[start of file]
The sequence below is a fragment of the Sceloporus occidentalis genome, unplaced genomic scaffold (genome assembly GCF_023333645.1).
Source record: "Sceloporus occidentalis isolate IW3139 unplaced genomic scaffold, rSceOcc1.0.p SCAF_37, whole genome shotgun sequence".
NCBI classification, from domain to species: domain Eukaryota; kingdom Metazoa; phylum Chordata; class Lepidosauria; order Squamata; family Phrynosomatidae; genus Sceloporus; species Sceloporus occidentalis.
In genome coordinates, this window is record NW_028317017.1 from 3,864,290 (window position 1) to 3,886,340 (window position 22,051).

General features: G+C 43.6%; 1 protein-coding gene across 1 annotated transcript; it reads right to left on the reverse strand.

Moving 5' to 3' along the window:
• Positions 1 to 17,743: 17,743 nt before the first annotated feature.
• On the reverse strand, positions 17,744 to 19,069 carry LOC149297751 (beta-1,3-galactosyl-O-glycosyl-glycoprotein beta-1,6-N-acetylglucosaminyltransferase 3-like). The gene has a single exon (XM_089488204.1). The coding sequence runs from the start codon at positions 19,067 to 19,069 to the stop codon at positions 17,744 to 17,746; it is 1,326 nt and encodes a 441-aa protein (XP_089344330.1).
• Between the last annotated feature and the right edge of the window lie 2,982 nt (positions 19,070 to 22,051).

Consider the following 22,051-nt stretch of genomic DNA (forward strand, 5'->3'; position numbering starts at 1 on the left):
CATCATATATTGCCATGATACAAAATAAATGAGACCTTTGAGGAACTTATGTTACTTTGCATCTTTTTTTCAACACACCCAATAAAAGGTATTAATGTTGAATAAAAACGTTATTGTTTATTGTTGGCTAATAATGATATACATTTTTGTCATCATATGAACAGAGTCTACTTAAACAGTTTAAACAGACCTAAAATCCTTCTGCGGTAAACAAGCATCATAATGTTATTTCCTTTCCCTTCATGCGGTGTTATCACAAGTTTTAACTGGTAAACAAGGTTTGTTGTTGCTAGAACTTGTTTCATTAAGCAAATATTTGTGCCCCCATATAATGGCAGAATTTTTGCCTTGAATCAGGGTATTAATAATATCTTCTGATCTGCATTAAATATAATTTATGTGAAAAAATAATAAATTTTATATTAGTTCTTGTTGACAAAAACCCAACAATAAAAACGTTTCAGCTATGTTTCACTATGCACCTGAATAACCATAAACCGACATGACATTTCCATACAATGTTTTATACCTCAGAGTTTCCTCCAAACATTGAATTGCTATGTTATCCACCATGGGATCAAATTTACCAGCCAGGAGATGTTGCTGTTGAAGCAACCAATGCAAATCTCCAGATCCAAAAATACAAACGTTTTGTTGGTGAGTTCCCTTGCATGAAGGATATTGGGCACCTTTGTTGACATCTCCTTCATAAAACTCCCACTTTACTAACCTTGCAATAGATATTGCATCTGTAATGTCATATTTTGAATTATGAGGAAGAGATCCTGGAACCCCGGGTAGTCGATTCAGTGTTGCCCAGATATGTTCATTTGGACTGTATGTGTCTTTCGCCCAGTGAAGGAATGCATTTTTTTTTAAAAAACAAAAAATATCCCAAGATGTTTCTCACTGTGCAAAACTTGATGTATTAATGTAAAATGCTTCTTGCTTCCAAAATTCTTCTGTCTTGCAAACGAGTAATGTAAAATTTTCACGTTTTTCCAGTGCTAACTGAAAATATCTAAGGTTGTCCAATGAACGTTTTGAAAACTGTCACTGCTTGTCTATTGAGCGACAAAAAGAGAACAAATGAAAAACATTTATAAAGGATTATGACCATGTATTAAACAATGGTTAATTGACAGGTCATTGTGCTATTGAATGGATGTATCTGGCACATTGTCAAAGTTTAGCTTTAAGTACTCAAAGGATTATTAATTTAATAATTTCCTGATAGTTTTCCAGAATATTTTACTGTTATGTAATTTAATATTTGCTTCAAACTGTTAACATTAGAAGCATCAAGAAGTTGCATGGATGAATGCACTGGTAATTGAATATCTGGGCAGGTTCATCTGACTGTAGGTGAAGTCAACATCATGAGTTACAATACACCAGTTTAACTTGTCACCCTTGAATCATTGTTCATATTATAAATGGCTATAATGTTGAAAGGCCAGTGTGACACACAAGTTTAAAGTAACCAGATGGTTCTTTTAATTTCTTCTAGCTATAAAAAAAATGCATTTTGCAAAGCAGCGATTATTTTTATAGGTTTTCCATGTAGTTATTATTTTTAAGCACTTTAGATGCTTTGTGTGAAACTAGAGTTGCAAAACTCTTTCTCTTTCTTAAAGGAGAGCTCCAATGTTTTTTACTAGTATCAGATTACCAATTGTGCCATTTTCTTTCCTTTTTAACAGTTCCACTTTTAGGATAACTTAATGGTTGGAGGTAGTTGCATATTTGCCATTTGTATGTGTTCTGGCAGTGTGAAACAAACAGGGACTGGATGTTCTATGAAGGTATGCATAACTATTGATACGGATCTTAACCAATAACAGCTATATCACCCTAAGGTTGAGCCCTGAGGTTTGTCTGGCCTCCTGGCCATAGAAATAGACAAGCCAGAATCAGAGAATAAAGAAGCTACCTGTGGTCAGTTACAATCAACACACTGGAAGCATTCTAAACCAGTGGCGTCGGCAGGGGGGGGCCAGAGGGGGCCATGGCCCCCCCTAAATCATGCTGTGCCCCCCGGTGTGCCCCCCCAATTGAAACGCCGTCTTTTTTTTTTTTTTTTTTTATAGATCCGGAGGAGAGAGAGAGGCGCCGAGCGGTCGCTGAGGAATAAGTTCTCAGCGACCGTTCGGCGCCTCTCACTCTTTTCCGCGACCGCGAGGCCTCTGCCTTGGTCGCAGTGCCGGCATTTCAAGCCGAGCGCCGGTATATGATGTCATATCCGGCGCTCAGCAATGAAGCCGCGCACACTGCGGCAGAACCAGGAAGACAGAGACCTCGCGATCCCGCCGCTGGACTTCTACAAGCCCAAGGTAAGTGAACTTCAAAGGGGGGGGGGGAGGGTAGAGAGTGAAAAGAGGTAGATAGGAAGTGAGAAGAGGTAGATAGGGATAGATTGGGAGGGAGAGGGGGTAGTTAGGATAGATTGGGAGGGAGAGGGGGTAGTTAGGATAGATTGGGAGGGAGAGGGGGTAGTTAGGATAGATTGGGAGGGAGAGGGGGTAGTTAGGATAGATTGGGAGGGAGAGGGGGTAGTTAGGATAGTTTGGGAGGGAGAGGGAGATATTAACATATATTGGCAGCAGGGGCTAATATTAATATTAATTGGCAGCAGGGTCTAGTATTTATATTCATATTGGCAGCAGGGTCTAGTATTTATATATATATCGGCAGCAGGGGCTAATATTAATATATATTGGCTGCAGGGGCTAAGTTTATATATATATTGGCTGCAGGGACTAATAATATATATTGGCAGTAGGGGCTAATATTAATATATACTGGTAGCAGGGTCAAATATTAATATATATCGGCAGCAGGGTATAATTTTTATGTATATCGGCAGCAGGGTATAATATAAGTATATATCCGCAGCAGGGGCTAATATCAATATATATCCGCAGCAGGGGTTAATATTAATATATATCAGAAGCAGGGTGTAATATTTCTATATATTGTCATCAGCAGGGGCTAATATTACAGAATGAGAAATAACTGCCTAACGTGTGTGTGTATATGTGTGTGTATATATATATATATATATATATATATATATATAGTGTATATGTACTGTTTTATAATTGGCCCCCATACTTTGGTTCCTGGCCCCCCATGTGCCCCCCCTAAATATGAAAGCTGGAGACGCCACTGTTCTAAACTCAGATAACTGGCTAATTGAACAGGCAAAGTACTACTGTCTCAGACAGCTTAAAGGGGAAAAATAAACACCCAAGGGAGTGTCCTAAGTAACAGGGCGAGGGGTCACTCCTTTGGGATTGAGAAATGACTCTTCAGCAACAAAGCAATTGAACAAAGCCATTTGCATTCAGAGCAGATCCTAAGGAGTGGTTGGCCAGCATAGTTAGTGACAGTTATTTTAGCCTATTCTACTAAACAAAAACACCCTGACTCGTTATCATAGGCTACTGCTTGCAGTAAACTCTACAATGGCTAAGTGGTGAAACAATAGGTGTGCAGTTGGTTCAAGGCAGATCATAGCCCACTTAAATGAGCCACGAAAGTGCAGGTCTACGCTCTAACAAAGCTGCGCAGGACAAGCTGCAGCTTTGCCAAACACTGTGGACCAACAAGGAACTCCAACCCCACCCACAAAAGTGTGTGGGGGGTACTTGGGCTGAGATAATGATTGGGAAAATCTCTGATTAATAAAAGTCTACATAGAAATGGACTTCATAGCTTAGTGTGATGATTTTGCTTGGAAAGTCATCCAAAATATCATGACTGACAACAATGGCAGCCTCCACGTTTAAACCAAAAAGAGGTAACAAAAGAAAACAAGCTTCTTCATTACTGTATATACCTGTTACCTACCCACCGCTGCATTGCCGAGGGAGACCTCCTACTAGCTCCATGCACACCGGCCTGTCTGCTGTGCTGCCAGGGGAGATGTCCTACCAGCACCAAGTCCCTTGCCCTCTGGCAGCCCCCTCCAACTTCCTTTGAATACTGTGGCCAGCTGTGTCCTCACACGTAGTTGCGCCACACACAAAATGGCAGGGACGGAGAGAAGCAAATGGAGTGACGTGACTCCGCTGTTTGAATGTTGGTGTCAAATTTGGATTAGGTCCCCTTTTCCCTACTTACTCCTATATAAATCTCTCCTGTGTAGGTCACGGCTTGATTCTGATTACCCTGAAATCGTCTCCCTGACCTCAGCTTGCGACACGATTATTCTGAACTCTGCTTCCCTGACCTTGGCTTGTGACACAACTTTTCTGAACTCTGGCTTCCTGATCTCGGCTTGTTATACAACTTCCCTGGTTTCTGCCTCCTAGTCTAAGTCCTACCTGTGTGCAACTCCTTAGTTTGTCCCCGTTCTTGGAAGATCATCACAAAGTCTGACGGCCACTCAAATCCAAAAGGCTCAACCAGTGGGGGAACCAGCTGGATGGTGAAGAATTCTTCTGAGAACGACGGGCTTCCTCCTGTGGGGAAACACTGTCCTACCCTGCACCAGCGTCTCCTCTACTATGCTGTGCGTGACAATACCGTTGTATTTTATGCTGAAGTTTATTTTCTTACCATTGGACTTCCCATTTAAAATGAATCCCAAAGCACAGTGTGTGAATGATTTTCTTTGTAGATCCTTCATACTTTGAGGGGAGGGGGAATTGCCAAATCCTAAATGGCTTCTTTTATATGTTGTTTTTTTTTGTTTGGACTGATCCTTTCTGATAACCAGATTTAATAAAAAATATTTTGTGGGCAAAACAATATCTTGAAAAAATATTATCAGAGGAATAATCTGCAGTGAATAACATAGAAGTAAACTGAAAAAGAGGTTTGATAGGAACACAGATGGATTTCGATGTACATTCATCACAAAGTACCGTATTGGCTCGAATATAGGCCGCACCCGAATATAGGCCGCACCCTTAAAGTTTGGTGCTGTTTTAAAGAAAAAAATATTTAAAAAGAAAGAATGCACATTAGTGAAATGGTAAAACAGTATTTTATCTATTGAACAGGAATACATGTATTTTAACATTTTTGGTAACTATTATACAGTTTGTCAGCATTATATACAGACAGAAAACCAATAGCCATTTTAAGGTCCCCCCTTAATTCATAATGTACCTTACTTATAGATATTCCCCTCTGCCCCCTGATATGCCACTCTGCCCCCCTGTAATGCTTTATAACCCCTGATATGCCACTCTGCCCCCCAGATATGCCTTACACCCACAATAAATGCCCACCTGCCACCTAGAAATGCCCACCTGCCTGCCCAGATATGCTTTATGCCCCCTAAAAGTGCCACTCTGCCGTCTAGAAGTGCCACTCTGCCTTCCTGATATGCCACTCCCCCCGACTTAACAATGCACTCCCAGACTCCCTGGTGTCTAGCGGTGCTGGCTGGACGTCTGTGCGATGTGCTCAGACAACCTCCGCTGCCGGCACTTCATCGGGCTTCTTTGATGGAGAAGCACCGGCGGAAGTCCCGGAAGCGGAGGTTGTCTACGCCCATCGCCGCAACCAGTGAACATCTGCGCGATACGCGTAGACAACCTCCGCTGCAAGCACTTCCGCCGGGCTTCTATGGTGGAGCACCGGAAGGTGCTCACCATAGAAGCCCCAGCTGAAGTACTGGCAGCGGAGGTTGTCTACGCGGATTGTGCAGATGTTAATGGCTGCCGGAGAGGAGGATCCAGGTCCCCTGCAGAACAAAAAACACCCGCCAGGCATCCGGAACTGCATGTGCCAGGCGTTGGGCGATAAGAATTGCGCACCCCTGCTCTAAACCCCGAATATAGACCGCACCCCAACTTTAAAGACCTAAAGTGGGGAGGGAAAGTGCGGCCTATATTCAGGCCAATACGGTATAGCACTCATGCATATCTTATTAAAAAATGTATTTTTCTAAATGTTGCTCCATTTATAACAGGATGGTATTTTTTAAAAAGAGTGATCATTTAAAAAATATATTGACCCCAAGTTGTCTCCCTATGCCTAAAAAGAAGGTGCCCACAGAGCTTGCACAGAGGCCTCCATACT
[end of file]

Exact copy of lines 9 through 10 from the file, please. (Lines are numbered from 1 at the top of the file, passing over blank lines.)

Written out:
• Between the last annotated feature and the right edge of the window lie 2,982 nt (positions 19,070 to 22,051).

Consider the following 22,051-nt stretch of genomic DNA (forward strand, 5'->3'; position numbering starts at 1 on the left):